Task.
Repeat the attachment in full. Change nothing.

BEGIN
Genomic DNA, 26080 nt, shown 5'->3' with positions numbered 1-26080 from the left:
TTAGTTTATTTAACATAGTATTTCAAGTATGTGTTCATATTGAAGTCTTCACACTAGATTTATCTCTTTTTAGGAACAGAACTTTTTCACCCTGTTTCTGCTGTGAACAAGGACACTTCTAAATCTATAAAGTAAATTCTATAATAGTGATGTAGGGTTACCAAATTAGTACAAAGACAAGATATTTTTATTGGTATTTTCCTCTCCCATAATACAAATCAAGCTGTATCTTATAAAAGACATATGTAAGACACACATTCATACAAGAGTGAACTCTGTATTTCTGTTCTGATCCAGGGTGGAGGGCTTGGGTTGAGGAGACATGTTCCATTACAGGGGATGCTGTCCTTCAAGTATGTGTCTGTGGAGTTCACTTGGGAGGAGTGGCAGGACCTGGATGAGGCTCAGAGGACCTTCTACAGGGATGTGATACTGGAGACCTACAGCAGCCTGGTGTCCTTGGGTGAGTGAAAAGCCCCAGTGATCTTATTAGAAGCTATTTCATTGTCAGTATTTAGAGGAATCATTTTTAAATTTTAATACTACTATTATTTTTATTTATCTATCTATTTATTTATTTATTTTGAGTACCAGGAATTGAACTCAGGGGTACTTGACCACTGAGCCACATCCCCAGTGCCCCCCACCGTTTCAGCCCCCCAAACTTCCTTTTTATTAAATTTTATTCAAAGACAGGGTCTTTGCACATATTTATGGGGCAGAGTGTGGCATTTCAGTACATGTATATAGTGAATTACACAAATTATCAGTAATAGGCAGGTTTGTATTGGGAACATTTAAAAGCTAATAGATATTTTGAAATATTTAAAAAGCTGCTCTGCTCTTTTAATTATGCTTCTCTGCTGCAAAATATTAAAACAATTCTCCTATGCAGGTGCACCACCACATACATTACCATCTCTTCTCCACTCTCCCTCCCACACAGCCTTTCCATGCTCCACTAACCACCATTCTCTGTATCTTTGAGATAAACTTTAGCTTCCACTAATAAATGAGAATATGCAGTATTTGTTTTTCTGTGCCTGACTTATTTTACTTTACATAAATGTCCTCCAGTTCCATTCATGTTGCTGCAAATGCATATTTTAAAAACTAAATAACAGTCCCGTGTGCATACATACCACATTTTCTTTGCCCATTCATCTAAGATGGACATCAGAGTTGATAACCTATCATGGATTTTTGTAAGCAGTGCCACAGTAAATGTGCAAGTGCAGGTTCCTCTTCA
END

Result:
Genomic DNA, 26080 nt, shown 5'->3' with positions numbered 1-26080 from the left:
TTAGTTTATTTAACATAGTATTTCAAGTATGTGTTCATATTGAAGTCTTCACACTAGATTTATCTCTTTTTAGGAACAGAACTTTTTCACCCTGTTTCTGCTGTGAACAAGGACACTTCTAAATCTATAAAGTAAATTCTATAATAGTGATGTAGGGTTACCAAATTAGTACAAAGACAAGATATTTTTATTGGTATTTTCCTCTCCCATAATACAAATCAAGCTGTATCTTATAAAAGACATATGTAAGACACACATTCATACAAGAGTGAACTCTGTATTTCTGTTCTGATCCAGGGTGGAGGGCTTGGGTTGAGGAGACATGTTCCATTACAGGGGATGCTGTCCTTCAAGTATGTGTCTGTGGAGTTCACTTGGGAGGAGTGGCAGGACCTGGATGAGGCTCAGAGGACCTTCTACAGGGATGTGATACTGGAGACCTACAGCAGCCTGGTGTCCTTGGGTGAGTGAAAAGCCCCAGTGATCTTATTAGAAGCTATTTCATTGTCAGTATTTAGAGGAATCATTTTTAAATTTTAATACTACTATTATTTTTATTTATCTATCTATTTATTTATTTATTTTGAGTACCAGGAATTGAACTCAGGGGTACTTGACCACTGAGCCACATCCCCAGTGCCCCCCACCGTTTCAGCCCCCCAAACTTCCTTTTTATTAAATTTTATTCAAAGACAGGGTCTTTGCACATATTTATGGGGCAGAGTGTGGCATTTCAGTACATGTATATAGTGAATTACACAAATTATCAGTAATAGGCAGGTTTGTATTGGGAACATTTAAAAGCTAATAGATATTTTGAAATATTTAAAAAGCTGCTCTGCTCTTTTAATTATGCTTCTCTGCTGCAAAATATTAAAACAATTCTCCTATGCAGGTGCACCACCACATACATTACCATCTCTTCTCCACTCTCCCTCCCACACAGCCTTTCCATGCTCCACTAACCACCATTCTCTGTATCTTTGAGATAAACTTTAGCTTCCACTAATAAATGAGAATATGCAGTATTTGTTTTTCTGTGCCTGACTTATTTTACTTTACATAAATGTCCTCCAGTTCCATTCATGTTGCTGCAAATGCATATTTTAAAAACTAAATAACAGTCCCGTGTGCATACATACCACATTTTCTTTGCCCATTCATCTAAGATGGACATCAGAGTTGATAACCTATCATGGATTTTTGTAAGCAGTGCCACAGTAAATGTGCAAGTGCAGGTTCCTCTTCA